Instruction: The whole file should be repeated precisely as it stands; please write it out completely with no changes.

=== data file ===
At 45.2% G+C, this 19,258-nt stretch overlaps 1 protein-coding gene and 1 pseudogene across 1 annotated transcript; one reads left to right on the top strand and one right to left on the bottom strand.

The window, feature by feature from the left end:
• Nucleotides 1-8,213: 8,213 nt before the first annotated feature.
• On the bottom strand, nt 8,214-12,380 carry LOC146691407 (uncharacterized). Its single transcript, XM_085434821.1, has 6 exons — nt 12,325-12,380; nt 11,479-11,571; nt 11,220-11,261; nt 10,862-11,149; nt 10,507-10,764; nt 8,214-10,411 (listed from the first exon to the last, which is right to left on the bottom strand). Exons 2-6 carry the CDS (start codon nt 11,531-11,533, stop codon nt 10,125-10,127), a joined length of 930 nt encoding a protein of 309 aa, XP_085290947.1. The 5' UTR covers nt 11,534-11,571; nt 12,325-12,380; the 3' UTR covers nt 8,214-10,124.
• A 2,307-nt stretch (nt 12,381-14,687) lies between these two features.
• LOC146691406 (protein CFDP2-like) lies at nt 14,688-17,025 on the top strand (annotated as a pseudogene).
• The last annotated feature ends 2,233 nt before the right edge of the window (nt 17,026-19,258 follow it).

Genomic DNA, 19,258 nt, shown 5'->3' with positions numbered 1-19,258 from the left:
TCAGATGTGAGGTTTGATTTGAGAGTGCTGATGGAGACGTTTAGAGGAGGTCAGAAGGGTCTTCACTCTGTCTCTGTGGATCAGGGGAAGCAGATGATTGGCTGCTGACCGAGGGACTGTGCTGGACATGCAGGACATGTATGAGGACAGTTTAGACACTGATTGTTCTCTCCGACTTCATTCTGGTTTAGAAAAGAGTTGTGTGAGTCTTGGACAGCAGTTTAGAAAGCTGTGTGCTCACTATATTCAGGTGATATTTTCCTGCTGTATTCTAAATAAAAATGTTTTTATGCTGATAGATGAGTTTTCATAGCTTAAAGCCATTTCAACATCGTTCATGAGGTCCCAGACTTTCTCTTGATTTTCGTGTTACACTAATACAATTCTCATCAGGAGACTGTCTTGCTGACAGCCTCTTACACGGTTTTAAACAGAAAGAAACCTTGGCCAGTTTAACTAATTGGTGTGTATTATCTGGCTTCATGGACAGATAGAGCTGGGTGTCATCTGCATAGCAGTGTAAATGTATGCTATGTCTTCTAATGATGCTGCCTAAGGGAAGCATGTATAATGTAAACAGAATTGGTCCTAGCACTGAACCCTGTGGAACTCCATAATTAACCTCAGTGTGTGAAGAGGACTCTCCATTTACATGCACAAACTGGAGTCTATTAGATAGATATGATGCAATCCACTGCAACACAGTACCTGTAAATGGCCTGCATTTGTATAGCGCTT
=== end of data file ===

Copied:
At 45.2% G+C, this 19,258-nt stretch overlaps 1 protein-coding gene and 1 pseudogene across 1 annotated transcript; one reads left to right on the top strand and one right to left on the bottom strand.

The window, feature by feature from the left end:
• Nucleotides 1-8,213: 8,213 nt before the first annotated feature.
• On the bottom strand, nt 8,214-12,380 carry LOC146691407 (uncharacterized). Its single transcript, XM_085434821.1, has 6 exons — nt 12,325-12,380; nt 11,479-11,571; nt 11,220-11,261; nt 10,862-11,149; nt 10,507-10,764; nt 8,214-10,411 (listed from the first exon to the last, which is right to left on the bottom strand). Exons 2-6 carry the CDS (start codon nt 11,531-11,533, stop codon nt 10,125-10,127), a joined length of 930 nt encoding a protein of 309 aa, XP_085290947.1. The 5' UTR covers nt 11,534-11,571; nt 12,325-12,380; the 3' UTR covers nt 8,214-10,124.
• A 2,307-nt stretch (nt 12,381-14,687) lies between these two features.
• LOC146691406 (protein CFDP2-like) lies at nt 14,688-17,025 on the top strand (annotated as a pseudogene).
• The last annotated feature ends 2,233 nt before the right edge of the window (nt 17,026-19,258 follow it).

Genomic DNA, 19,258 nt, shown 5'->3' with positions numbered 1-19,258 from the left:
TCAGATGTGAGGTTTGATTTGAGAGTGCTGATGGAGACGTTTAGAGGAGGTCAGAAGGGTCTTCACTCTGTCTCTGTGGATCAGGGGAAGCAGATGATTGGCTGCTGACCGAGGGACTGTGCTGGACATGCAGGACATGTATGAGGACAGTTTAGACACTGATTGTTCTCTCCGACTTCATTCTGGTTTAGAAAAGAGTTGTGTGAGTCTTGGACAGCAGTTTAGAAAGCTGTGTGCTCACTATATTCAGGTGATATTTTCCTGCTGTATTCTAAATAAAAATGTTTTTATGCTGATAGATGAGTTTTCATAGCTTAAAGCCATTTCAACATCGTTCATGAGGTCCCAGACTTTCTCTTGATTTTCGTGTTACACTAATACAATTCTCATCAGGAGACTGTCTTGCTGACAGCCTCTTACACGGTTTTAAACAGAAAGAAACCTTGGCCAGTTTAACTAATTGGTGTGTATTATCTGGCTTCATGGACAGATAGAGCTGGGTGTCATCTGCATAGCAGTGTAAATGTATGCTATGTCTTCTAATGATGCTGCCTAAGGGAAGCATGTATAATGTAAACAGAATTGGTCCTAGCACTGAACCCTGTGGAACTCCATAATTAACCTCAGTGTGTGAAGAGGACTCTCCATTTACATGCACAAACTGGAGTCTATTAGATAGATATGATGCAATCCACTGCAACACAGTACCTGTAAATGGCCTGCATTTGTATAGCGCTT